Hacha de Zola explains, “I never go to the studio with songs written. I allow the musicians to be themselves and throw all they got at it. Then I’ll go and peel back the various layers to fashion a song from it all. It’s a pretty risky way of making an album because when it’s all done, you may have something that isn’t agreeable to you. Other times, you arrive at something truly magical and the songs take on a life of their own. There’s a certain kind of voodoo there that could not be planned.”

One example of this magical voodoo is the album’s lead single “No Situation,” about which Hacha de Zola says, “I write creepy songs or songs for creeps, but this one is a bit more light-hearted.” Truly, the song is a more accessible turn, though its subject matter is in a familiar lane. “It’s about the joy of forbidden fruit,” he says. “Of finding yourself in the arms of someone you know is completely wrong for you but being thoroughly intoxicated by their charms.”

The dark romanticism continues throughout Antipatico, reflecting the artist’s admitted newfound focus on a more personal side of his work.

“This time, it’s more Lee Hazelwood and Leonard Cohen than Tom Waits, Frank Zappa, or Captain Beefheart,” he explains. Other influences on Antipatico include Nick Cave, Perez Prado, Herman Hesse, HP Lovecraft, and Los Lobos, but Hacha de Zola reiterates that the songs of Hazelwood and Cohen were foremost on his mind, “especially due to their own darkly romantic songs and baritone voices,” he explains.

Even with many disparate influences, the sounds heard on Antipatico will be familiar to fans of Hacha de Zola’s short but prolific career. Returning is legendary sax man Ralph Carney, who is best known for his work with Tom Waits.

“Ralph has become a friend and ally who is always there for me when I need some that ‘something’ to take a tune to a higher place,” Hacha de Zola says.

Hacha de Zola is also joined on Antipatico by one of his heroes, Dana Colley, a founding member of Morphine.

“I grew up listening to Morphine and to have the man on my record is truly an honor. They reaffirmed the idea that it is important to be yourself artistically and to defy convention.” Actually, it is Colley who we first hear on Antipatico, as his horns open the album. “When I first heard it back, I immediately thought “Holy shit!,” Hacha de Zola exclaims.

Also on hand is Frank London of The Klezmatics on trumpet.

“I became familiar with Frank’s work a bit later in life when exploring Klezmer music. I have yet to hear a more ferocious trumpet player in that genre and his playing brought these tunes up a quantum level,” Hacha de Zola says.

Additional parts of the Antipatico crew include another Tom Waits collaborator, David Coulter (Percussion, Jaw Harp), Stefan Zeniuk (Woodwinds) and Joe Exley (Tuba), both of Gato Loco, Hank Yaghooti (Drums, Percussion), Jerry Ramos (Bass, Synths, Drums, Percussion), Lubomir Smilenov (Beatbox Kaval, Gadulka, MPC, Programming), Matt Dallow (Accordion) of Sunny Side Social Club, Ariel Guidry (Vocals), Diego Piccardo (Piano, Keys, Synths), Dane Johnson (Lead Guitar), Geoff Gibbs (Bass), and Gary Lappier (Guitar.)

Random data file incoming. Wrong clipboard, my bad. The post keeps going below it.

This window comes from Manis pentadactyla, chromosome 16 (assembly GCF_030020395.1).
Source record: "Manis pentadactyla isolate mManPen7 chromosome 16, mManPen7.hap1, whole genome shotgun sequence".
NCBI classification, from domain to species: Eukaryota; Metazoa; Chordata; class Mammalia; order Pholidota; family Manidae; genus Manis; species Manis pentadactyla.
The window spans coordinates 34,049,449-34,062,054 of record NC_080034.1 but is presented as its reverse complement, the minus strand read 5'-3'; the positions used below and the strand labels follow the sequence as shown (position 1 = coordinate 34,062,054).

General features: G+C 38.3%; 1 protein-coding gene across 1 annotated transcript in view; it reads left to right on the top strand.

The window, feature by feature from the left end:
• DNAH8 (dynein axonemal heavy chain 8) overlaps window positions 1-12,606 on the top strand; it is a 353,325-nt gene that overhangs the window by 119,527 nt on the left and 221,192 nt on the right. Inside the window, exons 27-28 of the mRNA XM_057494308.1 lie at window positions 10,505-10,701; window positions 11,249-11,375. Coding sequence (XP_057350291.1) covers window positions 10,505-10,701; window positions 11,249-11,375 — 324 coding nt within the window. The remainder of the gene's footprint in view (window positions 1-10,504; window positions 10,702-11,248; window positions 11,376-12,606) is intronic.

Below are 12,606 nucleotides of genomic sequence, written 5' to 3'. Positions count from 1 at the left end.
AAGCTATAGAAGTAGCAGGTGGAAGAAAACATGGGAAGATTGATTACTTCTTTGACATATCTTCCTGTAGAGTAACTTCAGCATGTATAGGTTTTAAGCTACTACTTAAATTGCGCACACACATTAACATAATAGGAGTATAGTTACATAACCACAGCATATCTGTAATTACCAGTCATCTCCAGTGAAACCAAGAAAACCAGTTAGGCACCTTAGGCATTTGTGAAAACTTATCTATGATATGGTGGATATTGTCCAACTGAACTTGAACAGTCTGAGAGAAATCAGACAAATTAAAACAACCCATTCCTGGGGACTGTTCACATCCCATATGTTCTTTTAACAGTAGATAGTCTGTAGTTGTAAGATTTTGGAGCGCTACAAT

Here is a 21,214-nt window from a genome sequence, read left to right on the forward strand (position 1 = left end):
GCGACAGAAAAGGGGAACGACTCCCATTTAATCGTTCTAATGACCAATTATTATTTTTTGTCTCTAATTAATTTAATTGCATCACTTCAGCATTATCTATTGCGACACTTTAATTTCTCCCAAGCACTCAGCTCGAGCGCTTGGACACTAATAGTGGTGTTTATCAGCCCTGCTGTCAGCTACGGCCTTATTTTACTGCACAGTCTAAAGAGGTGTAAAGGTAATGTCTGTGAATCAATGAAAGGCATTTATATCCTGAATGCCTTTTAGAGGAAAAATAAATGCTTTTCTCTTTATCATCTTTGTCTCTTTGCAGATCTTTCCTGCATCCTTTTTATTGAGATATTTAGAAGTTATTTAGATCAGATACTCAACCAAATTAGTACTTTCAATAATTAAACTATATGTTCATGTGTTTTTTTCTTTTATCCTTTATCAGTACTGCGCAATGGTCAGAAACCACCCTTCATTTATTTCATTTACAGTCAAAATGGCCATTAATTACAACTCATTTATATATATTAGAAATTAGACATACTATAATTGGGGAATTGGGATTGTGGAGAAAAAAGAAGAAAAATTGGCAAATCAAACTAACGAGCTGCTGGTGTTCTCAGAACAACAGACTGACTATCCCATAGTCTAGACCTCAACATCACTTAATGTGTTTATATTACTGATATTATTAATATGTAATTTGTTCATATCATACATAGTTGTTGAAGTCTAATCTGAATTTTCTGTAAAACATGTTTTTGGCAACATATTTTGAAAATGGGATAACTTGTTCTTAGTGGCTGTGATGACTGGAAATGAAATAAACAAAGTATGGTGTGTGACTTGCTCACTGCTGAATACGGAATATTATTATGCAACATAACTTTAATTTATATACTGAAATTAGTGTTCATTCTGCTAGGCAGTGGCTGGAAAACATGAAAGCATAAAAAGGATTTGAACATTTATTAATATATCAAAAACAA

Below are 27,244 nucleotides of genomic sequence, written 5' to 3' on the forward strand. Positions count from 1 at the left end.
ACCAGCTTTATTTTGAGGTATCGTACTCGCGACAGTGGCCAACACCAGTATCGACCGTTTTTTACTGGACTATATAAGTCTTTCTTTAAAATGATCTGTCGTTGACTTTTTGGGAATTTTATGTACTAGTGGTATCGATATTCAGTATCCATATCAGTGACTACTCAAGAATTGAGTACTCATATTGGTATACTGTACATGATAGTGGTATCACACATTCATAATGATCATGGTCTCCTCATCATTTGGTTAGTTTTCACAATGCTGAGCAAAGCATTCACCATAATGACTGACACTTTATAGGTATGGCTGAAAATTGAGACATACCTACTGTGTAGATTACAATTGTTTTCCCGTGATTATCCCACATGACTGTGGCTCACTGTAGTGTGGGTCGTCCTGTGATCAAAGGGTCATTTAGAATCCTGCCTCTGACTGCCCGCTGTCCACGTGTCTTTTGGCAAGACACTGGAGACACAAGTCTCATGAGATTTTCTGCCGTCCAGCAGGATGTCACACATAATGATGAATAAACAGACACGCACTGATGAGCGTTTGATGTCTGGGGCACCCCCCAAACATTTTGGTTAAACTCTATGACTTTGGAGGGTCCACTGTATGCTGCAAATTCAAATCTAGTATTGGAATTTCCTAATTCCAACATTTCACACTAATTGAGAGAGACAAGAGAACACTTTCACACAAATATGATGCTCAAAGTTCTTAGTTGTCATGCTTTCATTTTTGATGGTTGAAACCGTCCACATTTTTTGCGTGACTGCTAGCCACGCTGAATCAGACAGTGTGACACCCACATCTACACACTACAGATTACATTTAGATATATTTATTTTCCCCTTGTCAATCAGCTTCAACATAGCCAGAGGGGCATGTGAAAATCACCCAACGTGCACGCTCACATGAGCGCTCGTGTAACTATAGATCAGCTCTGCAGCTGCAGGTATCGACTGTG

“It’s quite a cast of players that have helped me make this record,” Hacha de Zola acknowledges. “I am very lucky to be able to take their efforts and apply my name to it, but I was never alone in making this happen and likely never will be!”

It’s that kind of enthusiasm that leads to the belief in the eventual existence of a fourth J Hacha de Zola album. For now, Antipatico, the artist’s third, arrives on October 6th, 2017, preceded by the lead single “No Situation,” streaming now.
Alex Tea
Alex Tea
Alex Tea is a composer, multi-instrumentalist, producer, and artist living in Jersey City. In addition to various original musical projects, he has done backup vocal arrangement and recording with producers Curumin, Victor Rice, Klaus Sena, Jim the Boss, and Esteban Descalzo, and appeared on records by Saulo Duarte e a Unidade, Paula Cavalciuk, and Kika (Brazil), in addition to many others.

His current musical endeavors include Sananga, a continuation of the roots reggae project, Kiwi, which he co-founded and led from 2003-2016; NeonSine, a conceptual project fusing elements of electro-pop, soul, folk, funk, and roots; and Orquestra Raiz, an international collaboration with São Paulo-based producer Klaus Sena. In addition to his main projects, he writes, produces, and records in a variety of genres and formats. He was an active contributor at Hoboken Hi-Fi and founding member of the house band. In the nearly two decades since he dedicated himself to composing, he has amassed an original catalog of over 150 songs, soundscapes, and jingles.
Drum and a Tantrum
Drum and a Tantrum
Drum and a Tantrum a cinematic Americana piano and drum duo from Jersey City.
50 Ft. Furies
50 Ft. Furies
Bad ass punk rock metal fighting patriarchy one riff at a time.
Dontique BMR
Dontique BMR
Dontique BMR, the hip hop collective led by sharply observant rapper Dontique Mangual that includes Junestar Blackman and DJBrown13, will be keeping the crowd at JC Rocks II hyped during changeovers!
Tab Jones and Cloy of Green Village
Stick around for the afterparty, led by Tab Jones & Cloy of Green Village, the musical sister project to art collective Green Villain, known for producing some of the most jaw-dropping murals in Jersey City. Green Village co-founder Cloy and long-time resident Tab Jones will be spinning a collection of dance floor classics to close out the night.
Venue Information:
White Eagle Hall
337 Newark Ave.
Jersey City, NJ, 07302
https://www.whiteeaglehalljc.com/